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25 July 2007 Multi-scale variability of soil salinity in the Yellow River Delta
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Analysis and interpretation of spatial variability of soil salinity is a keystone in site-specific farming. To better understand patters of multi-scale spatial variability in soil salinity, soil samples (30 to 40 cm depth) were collected with separation distances of 0.04, 0.2, 1 and 6 km in the Yellow River Delta of China. Laboratory measurements of soil salt content were also made from these samples (n = 239). Moran's I autocorrelation coefficient was computed at preselected lag distances and correlograms were plotted to examine trends in autocorrelation. Spatial autocorrelation was found at scales ranging from 0.7 km to more than 75 km, depending on the sampling scale considered. A correlation range in regional scale appeared to be associated with elevation height, while a shorter range in field scale was likely influenced by alternating land use/land cover or microtopography types. Moran's I correlogram calculated with salinity data from all of the sampling locations suggested spatial pattern detection for soil salinity can be achieved with a sampling interval of approximately 2 km or less. The magnitude and spatial patterns of soil salinity have implications for devising appropriate schemes to improve land productivity and design of soil sampling strategies in the Yellow River Delta.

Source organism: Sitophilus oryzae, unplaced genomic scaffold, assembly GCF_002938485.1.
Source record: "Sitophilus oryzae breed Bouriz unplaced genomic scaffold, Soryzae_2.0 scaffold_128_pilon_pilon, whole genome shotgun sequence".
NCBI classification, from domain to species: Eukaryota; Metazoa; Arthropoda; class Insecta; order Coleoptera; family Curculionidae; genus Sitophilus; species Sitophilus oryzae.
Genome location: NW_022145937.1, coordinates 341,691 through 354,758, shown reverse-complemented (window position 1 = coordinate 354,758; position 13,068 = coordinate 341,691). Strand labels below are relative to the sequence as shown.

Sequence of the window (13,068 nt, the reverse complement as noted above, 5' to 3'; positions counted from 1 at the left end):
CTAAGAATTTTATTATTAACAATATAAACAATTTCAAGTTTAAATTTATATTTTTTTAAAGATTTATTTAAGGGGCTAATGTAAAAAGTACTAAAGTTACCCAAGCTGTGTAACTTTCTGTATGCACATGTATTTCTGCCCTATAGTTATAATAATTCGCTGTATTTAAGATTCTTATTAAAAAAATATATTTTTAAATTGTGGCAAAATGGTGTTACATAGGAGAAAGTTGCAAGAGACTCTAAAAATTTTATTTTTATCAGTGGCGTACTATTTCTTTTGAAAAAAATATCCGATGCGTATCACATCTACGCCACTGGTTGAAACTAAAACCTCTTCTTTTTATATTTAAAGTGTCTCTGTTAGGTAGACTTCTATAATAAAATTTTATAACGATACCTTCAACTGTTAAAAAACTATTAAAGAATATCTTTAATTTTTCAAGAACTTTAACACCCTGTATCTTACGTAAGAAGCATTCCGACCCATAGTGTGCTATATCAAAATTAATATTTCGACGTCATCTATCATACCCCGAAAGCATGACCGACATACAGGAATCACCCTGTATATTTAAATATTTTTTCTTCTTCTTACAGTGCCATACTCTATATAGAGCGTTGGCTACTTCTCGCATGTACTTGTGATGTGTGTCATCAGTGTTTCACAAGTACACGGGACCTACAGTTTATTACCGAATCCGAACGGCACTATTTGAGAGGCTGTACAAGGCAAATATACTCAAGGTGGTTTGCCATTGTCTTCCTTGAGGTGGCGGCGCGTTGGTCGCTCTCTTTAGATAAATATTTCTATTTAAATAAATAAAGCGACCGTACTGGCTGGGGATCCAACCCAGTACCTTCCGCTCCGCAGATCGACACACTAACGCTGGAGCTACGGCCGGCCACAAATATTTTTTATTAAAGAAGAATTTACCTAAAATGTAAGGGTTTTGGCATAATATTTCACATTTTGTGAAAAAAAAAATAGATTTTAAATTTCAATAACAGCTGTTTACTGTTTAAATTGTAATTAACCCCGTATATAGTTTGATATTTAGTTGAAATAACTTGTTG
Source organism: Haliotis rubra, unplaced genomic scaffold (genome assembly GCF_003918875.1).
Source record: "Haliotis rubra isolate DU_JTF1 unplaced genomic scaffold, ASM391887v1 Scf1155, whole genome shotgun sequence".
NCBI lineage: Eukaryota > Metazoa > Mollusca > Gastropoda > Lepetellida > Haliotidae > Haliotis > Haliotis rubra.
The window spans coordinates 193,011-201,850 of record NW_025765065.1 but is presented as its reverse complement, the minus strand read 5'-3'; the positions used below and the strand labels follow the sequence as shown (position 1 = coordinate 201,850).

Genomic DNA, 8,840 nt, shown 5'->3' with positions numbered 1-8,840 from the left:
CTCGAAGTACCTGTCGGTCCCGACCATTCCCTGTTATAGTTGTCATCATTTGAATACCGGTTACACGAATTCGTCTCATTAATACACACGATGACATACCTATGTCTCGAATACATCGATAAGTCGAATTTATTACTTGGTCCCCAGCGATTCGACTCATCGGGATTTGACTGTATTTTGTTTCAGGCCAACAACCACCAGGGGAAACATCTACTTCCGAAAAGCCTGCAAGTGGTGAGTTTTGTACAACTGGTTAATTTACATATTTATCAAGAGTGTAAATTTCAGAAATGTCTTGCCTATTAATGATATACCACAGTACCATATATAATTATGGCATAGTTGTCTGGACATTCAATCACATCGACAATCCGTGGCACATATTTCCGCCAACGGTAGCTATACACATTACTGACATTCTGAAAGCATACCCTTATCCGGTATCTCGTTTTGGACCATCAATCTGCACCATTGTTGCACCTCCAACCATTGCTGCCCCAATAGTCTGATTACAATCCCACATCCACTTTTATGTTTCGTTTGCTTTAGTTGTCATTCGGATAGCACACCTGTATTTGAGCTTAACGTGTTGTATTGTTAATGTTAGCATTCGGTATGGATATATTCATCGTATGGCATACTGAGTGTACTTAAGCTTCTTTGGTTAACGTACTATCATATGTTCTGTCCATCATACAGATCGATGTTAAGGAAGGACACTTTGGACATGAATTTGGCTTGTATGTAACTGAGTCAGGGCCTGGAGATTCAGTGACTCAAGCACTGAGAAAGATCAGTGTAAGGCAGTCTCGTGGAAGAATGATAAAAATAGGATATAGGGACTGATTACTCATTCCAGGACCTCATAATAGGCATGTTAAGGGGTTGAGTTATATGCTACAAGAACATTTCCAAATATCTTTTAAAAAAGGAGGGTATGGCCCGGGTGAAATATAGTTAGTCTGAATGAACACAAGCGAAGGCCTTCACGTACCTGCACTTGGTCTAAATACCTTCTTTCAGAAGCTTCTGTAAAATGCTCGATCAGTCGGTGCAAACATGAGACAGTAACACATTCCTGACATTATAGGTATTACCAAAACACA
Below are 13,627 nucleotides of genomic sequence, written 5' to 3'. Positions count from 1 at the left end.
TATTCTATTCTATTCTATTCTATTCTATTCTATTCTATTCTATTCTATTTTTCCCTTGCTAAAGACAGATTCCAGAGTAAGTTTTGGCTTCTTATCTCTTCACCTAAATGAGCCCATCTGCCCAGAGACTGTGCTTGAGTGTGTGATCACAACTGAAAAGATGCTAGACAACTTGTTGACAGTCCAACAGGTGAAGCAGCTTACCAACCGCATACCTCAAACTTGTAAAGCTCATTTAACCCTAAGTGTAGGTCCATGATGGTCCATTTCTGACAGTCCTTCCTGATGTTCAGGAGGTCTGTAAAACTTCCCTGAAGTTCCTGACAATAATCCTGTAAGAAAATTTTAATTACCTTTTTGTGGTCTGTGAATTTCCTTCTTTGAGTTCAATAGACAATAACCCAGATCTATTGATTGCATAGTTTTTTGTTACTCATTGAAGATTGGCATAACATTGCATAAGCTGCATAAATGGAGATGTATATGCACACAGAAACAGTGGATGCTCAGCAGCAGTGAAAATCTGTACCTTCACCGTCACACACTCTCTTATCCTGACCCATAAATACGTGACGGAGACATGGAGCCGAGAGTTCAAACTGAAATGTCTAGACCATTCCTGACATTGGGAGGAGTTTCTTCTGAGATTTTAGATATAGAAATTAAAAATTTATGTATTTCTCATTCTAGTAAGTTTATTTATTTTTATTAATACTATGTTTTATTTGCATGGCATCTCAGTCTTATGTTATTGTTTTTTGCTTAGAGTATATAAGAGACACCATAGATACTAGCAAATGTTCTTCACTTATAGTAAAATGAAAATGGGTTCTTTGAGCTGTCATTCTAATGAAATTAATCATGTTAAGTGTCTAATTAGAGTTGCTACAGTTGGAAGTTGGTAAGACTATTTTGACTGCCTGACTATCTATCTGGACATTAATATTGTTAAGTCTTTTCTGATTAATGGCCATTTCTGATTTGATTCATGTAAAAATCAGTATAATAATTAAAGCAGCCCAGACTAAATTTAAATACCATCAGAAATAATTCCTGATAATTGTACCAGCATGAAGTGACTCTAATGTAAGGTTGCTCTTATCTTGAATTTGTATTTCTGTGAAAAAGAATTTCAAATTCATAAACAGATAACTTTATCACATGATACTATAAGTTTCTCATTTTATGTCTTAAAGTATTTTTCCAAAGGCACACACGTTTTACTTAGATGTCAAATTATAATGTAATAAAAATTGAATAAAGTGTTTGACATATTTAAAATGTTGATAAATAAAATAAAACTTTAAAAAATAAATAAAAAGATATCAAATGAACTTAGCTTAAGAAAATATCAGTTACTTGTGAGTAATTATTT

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H. Wang, P. Gong, and G. H. Liu "Multi-scale variability of soil salinity in the Yellow River Delta", Proc. SPIE 6753, Geoinformatics 2007: Geospatial Information Science, 67532M (25 July 2007);

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